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Julien M




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PostPosted: Fri 03 Mar, 2017 7:30 am    Post subject: A fresh look at Deepeeka         Reply with quote

Hi all,

Been looking for a gladius these days, and that prompted me to check out Deepeeka products.
I never thought much of the brand, especially compared to Hanwei/windlass competing in the same price range.
Their medieval line looked especially bad - but their roman products were said to be fine - prized as entry level items in the reenactment community.

It was said they had upgraded their products, they have launched a "primus" line, with a claim to greater quality and historical accuracy.

I decided to give a Deepeeka gladius a go, and found a very cheap euro retailer in Hamburg.
While doing so, I checked out other products, and to my great surprise I found many worthy of interest.

I received the package today - and saying that I am impressed is an understatement...check it out below:

First - a medieval-german-single-handed-sword
http://deepeeka.in/medieval-german-single-handed-sword.html

First impression:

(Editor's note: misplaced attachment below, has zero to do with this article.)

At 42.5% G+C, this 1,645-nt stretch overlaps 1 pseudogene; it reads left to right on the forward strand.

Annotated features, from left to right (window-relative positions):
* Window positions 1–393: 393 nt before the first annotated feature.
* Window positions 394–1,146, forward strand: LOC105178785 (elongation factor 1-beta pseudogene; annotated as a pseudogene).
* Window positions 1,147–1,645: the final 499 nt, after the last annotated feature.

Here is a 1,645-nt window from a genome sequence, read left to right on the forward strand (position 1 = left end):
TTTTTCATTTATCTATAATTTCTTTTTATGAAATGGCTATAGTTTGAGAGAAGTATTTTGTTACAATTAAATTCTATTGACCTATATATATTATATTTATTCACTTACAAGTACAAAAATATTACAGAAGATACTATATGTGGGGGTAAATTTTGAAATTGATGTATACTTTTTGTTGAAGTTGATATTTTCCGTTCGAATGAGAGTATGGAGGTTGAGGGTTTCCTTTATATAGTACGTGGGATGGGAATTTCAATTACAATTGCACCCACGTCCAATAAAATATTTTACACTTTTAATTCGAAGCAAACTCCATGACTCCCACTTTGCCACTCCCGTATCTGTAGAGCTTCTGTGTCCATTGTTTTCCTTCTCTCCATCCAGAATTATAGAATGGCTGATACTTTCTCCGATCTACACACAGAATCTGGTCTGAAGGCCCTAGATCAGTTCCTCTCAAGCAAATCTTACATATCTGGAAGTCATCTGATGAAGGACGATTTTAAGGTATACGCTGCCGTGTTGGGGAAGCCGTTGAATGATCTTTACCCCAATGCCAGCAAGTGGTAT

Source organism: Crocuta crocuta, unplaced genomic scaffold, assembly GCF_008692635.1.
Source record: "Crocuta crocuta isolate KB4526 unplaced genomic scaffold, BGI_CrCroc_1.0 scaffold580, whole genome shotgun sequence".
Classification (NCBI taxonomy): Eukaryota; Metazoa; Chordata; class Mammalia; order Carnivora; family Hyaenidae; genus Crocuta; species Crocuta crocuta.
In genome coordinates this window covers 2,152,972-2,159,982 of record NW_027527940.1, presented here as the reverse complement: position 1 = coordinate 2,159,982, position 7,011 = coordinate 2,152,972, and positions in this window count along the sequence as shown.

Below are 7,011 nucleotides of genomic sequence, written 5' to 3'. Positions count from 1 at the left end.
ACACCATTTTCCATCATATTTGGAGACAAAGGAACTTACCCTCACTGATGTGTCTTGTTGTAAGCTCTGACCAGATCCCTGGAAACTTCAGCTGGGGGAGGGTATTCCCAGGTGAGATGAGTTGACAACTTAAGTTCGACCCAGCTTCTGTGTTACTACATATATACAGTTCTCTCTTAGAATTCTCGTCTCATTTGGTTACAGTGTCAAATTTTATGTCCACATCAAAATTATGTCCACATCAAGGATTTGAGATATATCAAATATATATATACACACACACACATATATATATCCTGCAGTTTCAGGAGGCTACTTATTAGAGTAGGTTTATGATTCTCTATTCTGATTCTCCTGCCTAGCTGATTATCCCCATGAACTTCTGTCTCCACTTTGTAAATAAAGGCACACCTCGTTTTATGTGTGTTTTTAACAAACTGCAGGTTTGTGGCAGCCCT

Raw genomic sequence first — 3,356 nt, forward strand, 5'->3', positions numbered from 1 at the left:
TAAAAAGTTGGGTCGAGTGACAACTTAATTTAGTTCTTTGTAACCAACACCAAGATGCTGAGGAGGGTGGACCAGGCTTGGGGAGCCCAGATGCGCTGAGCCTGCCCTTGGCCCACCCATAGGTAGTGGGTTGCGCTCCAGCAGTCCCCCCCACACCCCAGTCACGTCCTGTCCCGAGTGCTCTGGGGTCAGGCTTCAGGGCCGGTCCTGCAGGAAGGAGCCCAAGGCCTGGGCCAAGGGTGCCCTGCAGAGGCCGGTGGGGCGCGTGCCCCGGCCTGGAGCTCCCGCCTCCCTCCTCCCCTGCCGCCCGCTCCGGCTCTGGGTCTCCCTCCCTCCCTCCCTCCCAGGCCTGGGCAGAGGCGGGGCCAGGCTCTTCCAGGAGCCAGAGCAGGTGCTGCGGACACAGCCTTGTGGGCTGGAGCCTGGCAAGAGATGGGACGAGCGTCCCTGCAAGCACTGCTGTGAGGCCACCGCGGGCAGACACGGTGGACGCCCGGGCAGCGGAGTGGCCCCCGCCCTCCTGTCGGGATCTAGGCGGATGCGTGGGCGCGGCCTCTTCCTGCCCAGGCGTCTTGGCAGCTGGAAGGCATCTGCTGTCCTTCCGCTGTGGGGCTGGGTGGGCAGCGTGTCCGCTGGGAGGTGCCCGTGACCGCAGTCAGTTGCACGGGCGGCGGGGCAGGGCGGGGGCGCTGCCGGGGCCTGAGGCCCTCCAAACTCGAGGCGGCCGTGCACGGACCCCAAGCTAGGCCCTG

Caught my eye with it's very well executed knobbed guard, veg tan grip, scent stopped pommel and last but not least, deeply raised mid rib blade. 150$! 1029g, thick edges for stage combat, rounded tip. D offers a sharp version with a pointy tip - could not find it online. I would have preferred the longsword version here:
http://deepeeka.in/medieval-german-one-half-h...5th-c.html

Simply put - I'm blown away by the value for money. Sword is solidly put together, pinned, the guard is flawless (save for a tang slot that could have been thinner).I find that Knobbed guards on production swords have always been poorly made - not the case here. The grip is very well executed - as suspected, veg tan leather, with cord imprint - a very neat seam on one side. The blade is well made with (relatively) straight lines. No excessive waviness and a very prominent mid rib section. This sword remind me very much of some seen on Durer woodcuts (especially with its rounded tip).

Even the scabbard is made of quality materials (veg tan - leather core). Very nice seam on the back, deep, rich brown dye.